They are still open to interpretation, especially when putting them into practice. 

Other groups, such as the EC-Council, have a more detailed code of ethics that relates not only to the practice of penetration testing but also considerations around the certifications obtained from that group. 

The fact that this code is more detailed helps in some ways in being more explicit, but it is harder to internalize a code that has nearly 30 different points.

Training teams to practice ethically

Ethical hacking guide
Note💡: Hack The Box’s (HTB) Academy’s “Penetration Testing Process” module provides practical guidance for penetration testers taking on professional work. It’s a great resource for onboarding junior pentesters and explaining the structure of a typical engagement to them.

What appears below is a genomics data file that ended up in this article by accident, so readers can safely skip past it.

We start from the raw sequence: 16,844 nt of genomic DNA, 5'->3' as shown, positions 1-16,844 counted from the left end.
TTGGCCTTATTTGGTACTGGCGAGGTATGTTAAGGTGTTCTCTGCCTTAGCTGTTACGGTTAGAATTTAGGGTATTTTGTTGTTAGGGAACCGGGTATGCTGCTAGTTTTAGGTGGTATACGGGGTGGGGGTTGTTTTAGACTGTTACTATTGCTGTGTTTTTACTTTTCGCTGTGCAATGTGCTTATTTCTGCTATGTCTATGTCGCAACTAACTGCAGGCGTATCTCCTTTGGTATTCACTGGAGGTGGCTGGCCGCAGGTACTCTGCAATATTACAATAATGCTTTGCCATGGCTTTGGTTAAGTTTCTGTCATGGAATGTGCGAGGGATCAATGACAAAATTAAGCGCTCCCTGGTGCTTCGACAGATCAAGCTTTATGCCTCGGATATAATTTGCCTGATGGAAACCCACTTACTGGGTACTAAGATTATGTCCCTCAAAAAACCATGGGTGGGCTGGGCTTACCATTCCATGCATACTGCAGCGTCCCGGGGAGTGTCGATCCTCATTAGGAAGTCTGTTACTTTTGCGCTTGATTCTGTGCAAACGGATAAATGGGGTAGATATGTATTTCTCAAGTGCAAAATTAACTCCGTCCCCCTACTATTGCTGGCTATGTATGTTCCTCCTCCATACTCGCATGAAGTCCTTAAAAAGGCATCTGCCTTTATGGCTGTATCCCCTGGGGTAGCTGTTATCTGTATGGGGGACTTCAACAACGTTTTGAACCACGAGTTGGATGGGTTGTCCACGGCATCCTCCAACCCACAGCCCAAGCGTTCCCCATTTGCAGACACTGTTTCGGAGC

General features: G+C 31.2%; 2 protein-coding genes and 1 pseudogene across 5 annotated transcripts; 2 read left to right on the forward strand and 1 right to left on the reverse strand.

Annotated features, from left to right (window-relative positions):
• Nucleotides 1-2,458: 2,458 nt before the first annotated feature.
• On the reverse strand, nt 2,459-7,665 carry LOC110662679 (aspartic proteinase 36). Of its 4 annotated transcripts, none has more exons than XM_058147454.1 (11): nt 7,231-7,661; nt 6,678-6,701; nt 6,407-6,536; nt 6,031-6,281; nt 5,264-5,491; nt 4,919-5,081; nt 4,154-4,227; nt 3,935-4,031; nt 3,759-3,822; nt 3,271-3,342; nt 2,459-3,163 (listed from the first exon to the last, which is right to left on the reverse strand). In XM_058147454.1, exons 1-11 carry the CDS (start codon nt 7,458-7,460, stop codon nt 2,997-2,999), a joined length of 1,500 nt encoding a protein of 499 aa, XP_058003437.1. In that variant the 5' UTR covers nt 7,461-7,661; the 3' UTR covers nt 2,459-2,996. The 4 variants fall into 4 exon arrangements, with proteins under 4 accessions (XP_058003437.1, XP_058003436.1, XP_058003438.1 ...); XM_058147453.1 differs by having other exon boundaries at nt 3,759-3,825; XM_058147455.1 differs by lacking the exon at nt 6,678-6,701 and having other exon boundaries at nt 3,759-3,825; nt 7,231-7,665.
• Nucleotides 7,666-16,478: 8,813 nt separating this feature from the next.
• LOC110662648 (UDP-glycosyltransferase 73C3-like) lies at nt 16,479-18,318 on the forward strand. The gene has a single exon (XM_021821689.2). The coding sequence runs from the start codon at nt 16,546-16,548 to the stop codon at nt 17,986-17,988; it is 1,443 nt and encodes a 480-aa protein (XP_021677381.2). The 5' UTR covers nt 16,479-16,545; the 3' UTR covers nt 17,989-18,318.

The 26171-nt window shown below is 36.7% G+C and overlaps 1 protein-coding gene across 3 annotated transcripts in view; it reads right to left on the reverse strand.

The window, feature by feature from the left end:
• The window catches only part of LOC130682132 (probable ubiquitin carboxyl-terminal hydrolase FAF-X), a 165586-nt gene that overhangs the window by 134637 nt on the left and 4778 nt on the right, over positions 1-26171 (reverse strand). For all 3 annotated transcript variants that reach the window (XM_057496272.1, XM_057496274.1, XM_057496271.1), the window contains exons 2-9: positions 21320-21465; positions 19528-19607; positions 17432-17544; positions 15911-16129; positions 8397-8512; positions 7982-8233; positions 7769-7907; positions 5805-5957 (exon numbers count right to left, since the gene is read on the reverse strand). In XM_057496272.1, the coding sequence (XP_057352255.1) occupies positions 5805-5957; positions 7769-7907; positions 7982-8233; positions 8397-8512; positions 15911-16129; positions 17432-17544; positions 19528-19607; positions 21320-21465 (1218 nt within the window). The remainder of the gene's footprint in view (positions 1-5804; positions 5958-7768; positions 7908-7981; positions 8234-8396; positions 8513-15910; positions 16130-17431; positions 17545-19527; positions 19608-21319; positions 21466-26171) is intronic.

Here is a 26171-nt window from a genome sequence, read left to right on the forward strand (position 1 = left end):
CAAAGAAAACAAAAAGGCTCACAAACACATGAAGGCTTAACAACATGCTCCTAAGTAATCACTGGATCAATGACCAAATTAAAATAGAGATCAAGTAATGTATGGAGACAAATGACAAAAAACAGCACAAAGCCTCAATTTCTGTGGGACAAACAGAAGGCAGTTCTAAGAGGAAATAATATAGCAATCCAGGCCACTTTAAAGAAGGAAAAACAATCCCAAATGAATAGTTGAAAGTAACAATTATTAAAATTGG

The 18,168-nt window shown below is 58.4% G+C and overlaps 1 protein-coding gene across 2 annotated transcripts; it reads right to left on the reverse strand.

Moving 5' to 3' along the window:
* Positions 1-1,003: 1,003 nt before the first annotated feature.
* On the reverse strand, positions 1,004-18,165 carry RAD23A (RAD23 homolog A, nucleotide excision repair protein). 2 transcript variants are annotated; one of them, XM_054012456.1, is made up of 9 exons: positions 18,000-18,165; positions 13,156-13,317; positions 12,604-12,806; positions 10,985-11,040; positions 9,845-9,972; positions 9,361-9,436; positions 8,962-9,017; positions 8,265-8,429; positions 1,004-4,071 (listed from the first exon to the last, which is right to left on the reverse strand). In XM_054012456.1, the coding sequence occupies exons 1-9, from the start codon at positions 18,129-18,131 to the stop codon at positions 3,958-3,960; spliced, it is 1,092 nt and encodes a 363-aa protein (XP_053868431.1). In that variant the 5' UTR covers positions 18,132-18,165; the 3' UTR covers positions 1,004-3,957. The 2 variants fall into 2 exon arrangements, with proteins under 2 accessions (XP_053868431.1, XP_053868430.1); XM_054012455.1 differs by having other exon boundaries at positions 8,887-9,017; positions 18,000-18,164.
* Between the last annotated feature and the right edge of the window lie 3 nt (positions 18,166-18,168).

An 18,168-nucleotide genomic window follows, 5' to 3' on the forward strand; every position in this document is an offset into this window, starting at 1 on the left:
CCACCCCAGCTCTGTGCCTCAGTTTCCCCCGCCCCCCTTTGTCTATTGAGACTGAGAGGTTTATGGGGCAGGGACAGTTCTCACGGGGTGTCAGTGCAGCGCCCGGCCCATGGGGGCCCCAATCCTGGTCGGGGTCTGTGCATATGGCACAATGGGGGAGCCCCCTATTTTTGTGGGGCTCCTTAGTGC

Know your client

Is the company contracting the work legitimate? 

Whilst it may be a rare occurrence, criminal organizations are known to pose as legitimate organizations in order to get penetration testers to uncover vulnerabilities in a network they are targeting. 

Equally important is the question of whether the person contracting the penetration test has the authority and buy-in from other system stakeholders to permit a penetration test. 

This becomes increasingly problematic when the client wants to carry out a red-team style engagement without informing the security and IT teams of the company.

Get everything in writing 

As mentioned in the HTB Academy training module: 

“When working for any company, make sure that you have a copy of the signed scope of work/contract and a formal document listing the scope of testing (URLs, individual IP addresses, CIDR network ranges, wireless SSIDs, facilities for a physical assessment, or lists of email or phone numbers for social engineering engagements), also signed by the client. When in doubt, request additional approvals and documentation before beginning any testing.”